So Mortimer conjectures a boyhood antipathy between Richard and Henry. He asks us to ‘imagine’ Richard II in his minority, rummaging in the Tower among chronicles for accounts of the deposed Edward II and, finding one, ‘closing the book and holding it tightly, having recognised a royal martyr in the man who had sought to maintain the integrity of the royal will above all his magnates, including Lancaster’. And when, at a critical juncture in 1387, the leading Lancastrians meet to discuss the possibility of overthrowing Richard and choosing a successor, Mortimer finds it ‘easy to imagine’ Henry’s line of argument.
The crisis of the drama (after which the battle of Shewsbury is climax and the rest of Henry’s 13-year reign dénouement) is the deposition of Richard in 1399. Henry’s decision to return from France in rebellion against banishment and disinheritance in order to lead a revolution of the people, or more narrowly the communitas regni, is justly described by Mortimer as an act of great personal courage. His musings on Henry’s imagined analysis of the situation facing him and England are persuasive. But the mix of motives — to restore his good name, to redeem the ancestral honour of the house of Lancaster and to advance Lancastrian political ambitions — may not have played in Henry’s head as they do in Mortimer’s.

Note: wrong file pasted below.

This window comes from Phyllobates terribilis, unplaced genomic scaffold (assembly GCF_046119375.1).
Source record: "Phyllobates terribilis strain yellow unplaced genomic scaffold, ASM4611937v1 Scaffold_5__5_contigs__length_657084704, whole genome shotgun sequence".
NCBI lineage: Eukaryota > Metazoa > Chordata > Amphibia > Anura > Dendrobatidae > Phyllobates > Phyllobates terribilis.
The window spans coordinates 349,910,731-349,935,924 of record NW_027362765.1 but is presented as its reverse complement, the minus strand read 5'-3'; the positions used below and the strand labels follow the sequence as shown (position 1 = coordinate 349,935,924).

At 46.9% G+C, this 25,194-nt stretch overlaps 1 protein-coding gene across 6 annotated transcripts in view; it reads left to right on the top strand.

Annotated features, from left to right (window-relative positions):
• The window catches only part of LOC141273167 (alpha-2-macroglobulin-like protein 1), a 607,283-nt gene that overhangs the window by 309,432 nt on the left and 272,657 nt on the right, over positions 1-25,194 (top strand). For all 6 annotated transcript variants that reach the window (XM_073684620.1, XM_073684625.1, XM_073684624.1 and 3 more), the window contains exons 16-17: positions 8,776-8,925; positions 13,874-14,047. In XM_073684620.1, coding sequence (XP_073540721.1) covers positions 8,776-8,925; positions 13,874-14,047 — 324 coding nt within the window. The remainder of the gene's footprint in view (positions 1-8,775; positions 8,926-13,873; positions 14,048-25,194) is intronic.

There is a deeper consideration. Looking at events through Henry’s eyes leaves Mortimer with little good to say of Richard or his ministers — ‘favourites’ his opponents called them and so does Mortimer. A consequence is that in the great dynastic battle of one of the most significant reigns, constitutionally, in English history, Richard’s ultimate failure to establish a personal monarchy of absolutist stamp is viewed as the outcome of weakness of character. That Richard had a certain logic, a lot of historical tradition and most of the judges on his side is largely overlooked. What undid Richard was not simply his supposed unfitness for office, but a want of suppleness of mind combined with a high degree of amour propre, so that he was unable to weigh properly the mood of the nation as represented by the Houses of Parliament, which in the preceding century had steadily grown in self-confidence and self-assertiveness and which expected to be treated if not as full, at least as essential, partners in the conduct of the nation’s business.
Mortimer writes that Shakespeare, by seeing the monarchical crisis through the eyes of Richard II, the autocratic ‘king unking’d’, rather than those of the banished heir fighting for ‘natural justice’ against a ‘detestable tyrant’, was untrue to history. That may be beyond dispute, though Henry, after all, was fighting for the throne for himself. But what if Mortimer had himself chosen to write a ‘sympathetic’ life of Richard and to write it, as by his lights he would have had to, through Richard’s eyes? Where then would historical truth lie? History requires the weighing of evidence from all sides, looking at things through many eyes.
Mortimer has written a fine biography, but there is stamina yet in McFarlane’s contention that ‘the historian cannot honestly write biographical history’.